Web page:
This imperative will continue to guide our international economic policy more broadly - in areas ranging from our support for international efforts to address environmental problems, to support for core labor standards. And it can and must continue to guide our broader policy toward China in the months and years ahead.

In this context, let me say that the Administration believes that the proposals being developed by Members of Congress are constructive, address issues of major importance, and we welcome further dialogue on these proposals among Members on both sides of the aisle.

For example:

We agree that it is a priority for the United States to press for improvement of China's human rights, religious freedoms, labor rights and the rule of law. Finding alternatives to the annual NTR renewal process, such as a Commission, to keep a spotlight on these issues makes sense.

We agree as well that it is important to have a vigorous program, both within the USG and within the WTO, to monitor China's implementation of its WTO commitments and to ensure China lives up to them. And we must have adequate resources to accomplish this.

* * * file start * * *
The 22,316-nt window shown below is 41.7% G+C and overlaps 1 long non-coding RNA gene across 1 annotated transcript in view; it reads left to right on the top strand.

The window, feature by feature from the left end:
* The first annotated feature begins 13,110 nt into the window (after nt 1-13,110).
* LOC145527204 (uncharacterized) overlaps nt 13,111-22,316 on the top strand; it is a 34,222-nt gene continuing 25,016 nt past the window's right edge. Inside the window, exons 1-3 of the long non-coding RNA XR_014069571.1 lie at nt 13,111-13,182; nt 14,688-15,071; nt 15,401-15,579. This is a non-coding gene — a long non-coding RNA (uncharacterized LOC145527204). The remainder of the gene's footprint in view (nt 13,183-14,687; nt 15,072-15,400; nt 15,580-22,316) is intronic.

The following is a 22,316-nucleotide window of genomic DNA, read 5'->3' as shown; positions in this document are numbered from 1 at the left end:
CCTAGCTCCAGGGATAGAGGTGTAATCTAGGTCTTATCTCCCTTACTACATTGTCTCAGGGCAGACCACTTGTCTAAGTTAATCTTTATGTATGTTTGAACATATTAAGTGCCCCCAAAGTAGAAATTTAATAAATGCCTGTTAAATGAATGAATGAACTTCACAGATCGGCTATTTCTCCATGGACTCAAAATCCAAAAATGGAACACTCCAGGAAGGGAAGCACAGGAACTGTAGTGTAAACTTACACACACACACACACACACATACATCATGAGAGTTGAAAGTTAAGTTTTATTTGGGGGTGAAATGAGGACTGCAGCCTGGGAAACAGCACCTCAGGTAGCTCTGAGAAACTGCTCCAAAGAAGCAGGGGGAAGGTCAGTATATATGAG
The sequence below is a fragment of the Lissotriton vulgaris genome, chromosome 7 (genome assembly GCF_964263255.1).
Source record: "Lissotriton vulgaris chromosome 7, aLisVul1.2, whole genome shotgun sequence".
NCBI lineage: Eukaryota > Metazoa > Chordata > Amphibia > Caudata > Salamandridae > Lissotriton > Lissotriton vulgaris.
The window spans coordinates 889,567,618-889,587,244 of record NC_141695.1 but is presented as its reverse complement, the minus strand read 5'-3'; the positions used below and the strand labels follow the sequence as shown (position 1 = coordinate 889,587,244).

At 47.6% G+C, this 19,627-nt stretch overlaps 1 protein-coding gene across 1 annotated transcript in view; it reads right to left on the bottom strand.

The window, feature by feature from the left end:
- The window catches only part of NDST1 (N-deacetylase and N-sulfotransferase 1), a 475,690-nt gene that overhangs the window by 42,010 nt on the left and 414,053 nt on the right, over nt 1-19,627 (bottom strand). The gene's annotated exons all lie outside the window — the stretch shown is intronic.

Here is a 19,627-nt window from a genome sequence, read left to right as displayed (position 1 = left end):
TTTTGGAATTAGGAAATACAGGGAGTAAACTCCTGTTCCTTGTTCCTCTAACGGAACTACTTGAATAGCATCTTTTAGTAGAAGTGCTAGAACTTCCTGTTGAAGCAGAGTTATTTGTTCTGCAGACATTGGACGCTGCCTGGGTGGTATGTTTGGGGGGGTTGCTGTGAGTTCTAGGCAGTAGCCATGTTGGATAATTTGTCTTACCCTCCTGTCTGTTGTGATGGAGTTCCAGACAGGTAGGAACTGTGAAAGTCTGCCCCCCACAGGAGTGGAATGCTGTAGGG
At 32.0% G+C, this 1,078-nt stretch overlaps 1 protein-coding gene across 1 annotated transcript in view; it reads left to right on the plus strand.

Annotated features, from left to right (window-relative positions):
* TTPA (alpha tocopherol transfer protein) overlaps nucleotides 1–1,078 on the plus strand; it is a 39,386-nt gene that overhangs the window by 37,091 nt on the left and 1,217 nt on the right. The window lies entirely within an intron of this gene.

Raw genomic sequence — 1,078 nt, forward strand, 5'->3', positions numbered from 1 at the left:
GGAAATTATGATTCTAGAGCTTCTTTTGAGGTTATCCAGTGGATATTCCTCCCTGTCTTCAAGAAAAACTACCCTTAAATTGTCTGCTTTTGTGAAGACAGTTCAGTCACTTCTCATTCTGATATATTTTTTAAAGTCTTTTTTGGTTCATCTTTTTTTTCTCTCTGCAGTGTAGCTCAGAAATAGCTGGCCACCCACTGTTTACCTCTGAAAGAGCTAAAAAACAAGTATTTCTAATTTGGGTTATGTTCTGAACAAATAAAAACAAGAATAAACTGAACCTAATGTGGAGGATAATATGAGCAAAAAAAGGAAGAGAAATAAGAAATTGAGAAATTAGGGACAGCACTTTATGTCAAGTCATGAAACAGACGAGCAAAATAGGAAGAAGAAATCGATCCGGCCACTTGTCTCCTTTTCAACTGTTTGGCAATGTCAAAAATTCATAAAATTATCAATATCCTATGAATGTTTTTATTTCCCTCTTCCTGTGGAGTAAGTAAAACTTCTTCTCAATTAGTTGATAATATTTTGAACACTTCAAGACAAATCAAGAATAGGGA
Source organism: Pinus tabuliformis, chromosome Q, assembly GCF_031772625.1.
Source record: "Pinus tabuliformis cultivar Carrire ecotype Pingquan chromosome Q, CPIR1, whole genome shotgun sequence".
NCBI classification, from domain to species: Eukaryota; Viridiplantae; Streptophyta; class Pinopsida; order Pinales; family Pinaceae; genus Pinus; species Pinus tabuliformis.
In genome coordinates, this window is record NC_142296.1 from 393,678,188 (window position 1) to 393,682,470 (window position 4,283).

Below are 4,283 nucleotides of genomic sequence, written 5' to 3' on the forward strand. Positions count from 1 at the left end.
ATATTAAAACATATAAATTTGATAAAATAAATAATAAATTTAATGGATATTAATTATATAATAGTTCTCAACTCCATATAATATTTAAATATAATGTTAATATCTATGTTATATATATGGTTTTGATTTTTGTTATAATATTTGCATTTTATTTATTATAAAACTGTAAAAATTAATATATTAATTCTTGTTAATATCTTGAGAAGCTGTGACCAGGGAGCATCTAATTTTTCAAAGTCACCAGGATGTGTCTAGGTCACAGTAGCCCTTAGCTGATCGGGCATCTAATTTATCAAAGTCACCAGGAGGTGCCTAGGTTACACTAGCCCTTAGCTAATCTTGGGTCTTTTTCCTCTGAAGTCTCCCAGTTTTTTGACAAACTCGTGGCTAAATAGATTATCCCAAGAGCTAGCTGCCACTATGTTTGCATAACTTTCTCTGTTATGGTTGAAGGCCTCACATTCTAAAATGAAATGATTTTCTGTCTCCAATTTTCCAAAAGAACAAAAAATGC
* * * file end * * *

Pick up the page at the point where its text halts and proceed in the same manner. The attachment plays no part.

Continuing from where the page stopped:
Finally, we agree that we must make clear the rules and procedures this and future Administrations will employ to implement the strong import safeguard protections we negotiated.

The Administration could not, of course, accept anything that would in any way condition PNTR. However, we are committed to working with Congress to address these concerns, and are receptive to ideas that make good substantive sense and can garner broad bipartisan support.

Mr. Chairman, granting PNTR to China represents but one of the aspect of the relationship with China that we will be pursuing in the years ahead - and one piece of the global economic system we would like to build. It will, however, be an exceptionally important piece - one that is fundamentally supportive of our broader long-term economic and broader national interests.

Indeed, with due respect to all the other issues we work on, I believe this is the only vote that Congress will take this year that is likely to appear in a prominent way in history books 25 or 50 years from now. I look forward to working with this Committee and the Senate as we work toward the best result on this crucial issue. Thank you.